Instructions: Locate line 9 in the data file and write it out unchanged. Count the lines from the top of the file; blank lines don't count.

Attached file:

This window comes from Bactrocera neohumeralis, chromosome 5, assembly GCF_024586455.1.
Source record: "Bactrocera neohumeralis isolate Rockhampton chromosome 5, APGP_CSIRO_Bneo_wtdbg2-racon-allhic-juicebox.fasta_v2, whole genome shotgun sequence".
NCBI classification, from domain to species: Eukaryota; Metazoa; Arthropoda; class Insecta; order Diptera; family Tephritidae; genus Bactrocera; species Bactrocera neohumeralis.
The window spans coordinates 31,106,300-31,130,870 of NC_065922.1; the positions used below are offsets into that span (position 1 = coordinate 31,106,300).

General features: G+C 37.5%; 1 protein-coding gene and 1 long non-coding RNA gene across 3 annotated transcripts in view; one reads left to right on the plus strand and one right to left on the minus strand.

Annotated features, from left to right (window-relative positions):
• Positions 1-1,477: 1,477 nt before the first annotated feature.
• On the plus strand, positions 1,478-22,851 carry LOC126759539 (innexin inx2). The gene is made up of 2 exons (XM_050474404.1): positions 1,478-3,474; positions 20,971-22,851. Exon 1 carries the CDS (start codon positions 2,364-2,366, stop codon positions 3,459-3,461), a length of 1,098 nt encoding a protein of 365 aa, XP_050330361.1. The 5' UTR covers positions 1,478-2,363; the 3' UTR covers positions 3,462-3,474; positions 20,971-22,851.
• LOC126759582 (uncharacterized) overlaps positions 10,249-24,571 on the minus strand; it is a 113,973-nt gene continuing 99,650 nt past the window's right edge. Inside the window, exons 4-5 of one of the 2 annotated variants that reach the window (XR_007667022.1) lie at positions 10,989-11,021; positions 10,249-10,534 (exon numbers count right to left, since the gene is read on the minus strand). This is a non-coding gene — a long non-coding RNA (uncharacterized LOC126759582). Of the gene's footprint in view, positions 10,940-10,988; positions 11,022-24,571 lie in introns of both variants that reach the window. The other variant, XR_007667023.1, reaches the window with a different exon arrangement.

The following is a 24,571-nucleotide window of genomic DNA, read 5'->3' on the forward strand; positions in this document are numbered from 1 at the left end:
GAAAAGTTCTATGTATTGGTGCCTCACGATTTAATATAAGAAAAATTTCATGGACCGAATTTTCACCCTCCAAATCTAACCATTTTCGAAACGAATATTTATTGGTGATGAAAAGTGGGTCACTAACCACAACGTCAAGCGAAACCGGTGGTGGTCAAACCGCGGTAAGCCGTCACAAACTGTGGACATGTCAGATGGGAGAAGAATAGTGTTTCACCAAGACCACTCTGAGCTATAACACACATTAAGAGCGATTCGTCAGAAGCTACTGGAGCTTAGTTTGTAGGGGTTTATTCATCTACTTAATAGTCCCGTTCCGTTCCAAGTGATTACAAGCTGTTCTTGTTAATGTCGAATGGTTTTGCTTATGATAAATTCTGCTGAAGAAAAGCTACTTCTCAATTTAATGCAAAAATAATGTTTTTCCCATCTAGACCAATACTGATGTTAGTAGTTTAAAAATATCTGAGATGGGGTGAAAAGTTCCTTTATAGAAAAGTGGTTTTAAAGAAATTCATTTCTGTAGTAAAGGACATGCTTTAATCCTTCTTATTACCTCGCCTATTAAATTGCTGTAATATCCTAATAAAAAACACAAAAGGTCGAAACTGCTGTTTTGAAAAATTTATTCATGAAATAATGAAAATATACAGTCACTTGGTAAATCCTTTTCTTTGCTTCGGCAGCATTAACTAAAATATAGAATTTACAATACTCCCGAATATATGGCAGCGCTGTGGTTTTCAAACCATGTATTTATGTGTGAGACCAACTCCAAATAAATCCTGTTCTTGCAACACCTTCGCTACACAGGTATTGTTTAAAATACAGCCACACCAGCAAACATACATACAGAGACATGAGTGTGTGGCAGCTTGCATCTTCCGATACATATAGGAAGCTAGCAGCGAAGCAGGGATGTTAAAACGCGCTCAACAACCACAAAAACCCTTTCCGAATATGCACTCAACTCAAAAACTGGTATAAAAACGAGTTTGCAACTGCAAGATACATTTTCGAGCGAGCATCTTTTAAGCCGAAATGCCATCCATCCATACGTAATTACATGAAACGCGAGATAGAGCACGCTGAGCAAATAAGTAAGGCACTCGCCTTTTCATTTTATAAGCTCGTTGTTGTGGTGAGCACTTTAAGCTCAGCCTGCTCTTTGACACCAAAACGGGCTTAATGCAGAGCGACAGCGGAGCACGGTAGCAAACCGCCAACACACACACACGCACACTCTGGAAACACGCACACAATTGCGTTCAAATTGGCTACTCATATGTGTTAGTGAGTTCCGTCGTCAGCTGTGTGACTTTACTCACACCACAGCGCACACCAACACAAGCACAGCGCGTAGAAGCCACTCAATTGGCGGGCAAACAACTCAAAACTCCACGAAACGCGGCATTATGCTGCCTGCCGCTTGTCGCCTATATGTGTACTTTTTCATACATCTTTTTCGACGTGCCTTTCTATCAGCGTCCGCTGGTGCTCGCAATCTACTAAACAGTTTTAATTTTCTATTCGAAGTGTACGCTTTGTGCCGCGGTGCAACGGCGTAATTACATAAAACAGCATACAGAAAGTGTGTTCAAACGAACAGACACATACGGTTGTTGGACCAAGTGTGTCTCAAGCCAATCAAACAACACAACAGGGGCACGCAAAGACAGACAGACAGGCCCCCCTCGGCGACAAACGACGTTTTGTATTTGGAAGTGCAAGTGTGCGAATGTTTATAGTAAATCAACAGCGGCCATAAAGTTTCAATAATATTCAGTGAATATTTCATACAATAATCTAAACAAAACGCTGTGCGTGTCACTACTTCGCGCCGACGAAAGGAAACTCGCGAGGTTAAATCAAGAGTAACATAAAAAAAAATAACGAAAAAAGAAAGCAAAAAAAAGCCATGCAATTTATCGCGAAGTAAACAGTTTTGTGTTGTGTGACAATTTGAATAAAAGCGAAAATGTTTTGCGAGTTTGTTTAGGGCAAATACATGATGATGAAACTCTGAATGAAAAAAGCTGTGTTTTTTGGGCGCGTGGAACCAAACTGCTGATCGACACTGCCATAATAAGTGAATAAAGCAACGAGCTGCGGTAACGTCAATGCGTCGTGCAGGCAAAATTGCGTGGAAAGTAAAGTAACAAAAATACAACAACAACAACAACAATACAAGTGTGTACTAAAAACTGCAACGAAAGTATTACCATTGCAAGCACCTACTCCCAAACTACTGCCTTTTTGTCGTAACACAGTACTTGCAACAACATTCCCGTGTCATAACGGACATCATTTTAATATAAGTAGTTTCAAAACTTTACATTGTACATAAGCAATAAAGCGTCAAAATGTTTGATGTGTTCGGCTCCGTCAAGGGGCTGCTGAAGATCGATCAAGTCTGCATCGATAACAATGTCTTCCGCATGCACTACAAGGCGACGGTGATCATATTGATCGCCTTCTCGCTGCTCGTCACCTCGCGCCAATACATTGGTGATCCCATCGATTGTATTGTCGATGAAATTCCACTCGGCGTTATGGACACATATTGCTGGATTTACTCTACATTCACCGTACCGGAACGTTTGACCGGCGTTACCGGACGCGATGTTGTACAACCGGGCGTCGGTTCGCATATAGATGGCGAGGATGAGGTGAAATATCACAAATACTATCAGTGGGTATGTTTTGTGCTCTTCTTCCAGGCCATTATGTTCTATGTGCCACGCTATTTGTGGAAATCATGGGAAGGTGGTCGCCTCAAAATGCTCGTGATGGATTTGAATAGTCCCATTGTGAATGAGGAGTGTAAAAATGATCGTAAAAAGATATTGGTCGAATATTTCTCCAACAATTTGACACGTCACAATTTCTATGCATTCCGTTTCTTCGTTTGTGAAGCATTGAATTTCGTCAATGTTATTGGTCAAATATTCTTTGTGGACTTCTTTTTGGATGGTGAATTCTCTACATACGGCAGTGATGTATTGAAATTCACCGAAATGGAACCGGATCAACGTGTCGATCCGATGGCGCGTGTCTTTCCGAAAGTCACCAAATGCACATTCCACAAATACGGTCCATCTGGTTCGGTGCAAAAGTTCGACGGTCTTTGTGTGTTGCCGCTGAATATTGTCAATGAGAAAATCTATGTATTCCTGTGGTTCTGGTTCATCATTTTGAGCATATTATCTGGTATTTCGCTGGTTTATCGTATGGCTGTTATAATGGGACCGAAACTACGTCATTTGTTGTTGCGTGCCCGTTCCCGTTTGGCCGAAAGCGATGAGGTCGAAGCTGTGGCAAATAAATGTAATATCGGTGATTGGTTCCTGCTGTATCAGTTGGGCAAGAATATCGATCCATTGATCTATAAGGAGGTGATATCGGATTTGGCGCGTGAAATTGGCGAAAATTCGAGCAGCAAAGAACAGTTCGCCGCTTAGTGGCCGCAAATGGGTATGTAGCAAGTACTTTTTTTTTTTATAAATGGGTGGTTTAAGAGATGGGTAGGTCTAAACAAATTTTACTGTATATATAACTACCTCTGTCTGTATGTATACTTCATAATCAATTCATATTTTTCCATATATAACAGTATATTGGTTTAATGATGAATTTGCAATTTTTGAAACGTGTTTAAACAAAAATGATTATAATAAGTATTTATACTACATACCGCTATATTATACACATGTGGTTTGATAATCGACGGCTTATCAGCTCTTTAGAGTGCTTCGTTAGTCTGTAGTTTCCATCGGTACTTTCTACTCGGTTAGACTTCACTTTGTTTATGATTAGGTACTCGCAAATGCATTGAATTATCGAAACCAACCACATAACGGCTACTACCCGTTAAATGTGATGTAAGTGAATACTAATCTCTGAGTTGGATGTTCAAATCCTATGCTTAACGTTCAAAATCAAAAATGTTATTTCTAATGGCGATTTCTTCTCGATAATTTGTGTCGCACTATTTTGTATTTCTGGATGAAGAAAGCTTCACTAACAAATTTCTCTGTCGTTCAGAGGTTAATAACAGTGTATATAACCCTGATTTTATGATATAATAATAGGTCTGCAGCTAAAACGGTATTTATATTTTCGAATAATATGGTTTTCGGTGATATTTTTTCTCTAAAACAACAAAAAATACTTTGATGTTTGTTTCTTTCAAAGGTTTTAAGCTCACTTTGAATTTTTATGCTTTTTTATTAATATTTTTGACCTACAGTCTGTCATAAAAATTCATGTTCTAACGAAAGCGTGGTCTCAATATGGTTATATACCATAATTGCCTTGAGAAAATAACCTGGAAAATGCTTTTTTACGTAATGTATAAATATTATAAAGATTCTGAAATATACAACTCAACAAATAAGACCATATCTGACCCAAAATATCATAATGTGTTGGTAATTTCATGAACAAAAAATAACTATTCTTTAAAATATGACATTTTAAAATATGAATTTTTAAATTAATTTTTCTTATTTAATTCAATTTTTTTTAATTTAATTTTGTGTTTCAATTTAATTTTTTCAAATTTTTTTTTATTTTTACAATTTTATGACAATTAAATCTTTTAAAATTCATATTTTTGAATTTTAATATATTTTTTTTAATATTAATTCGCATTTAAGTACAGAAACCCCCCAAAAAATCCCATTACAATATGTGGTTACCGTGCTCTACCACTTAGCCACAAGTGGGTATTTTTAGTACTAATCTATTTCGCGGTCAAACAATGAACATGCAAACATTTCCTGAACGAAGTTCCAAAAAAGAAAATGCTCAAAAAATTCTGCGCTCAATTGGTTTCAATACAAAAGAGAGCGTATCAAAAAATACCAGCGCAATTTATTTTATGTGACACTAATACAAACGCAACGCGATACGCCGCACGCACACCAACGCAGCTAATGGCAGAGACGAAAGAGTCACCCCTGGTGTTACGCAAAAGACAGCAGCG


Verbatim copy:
• LOC126759582 (uncharacterized) overlaps positions 10,249-24,571 on the minus strand; it is a 113,973-nt gene continuing 99,650 nt past the window's right edge. Inside the window, exons 4-5 of one of the 2 annotated variants that reach the window (XR_007667022.1) lie at positions 10,989-11,021; positions 10,249-10,534 (exon numbers count right to left, since the gene is read on the minus strand). This is a non-coding gene — a long non-coding RNA (uncharacterized LOC126759582). Of the gene's footprint in view, positions 10,940-10,988; positions 11,022-24,571 lie in introns of both variants that reach the window. The other variant, XR_007667023.1, reaches the window with a different exon arrangement.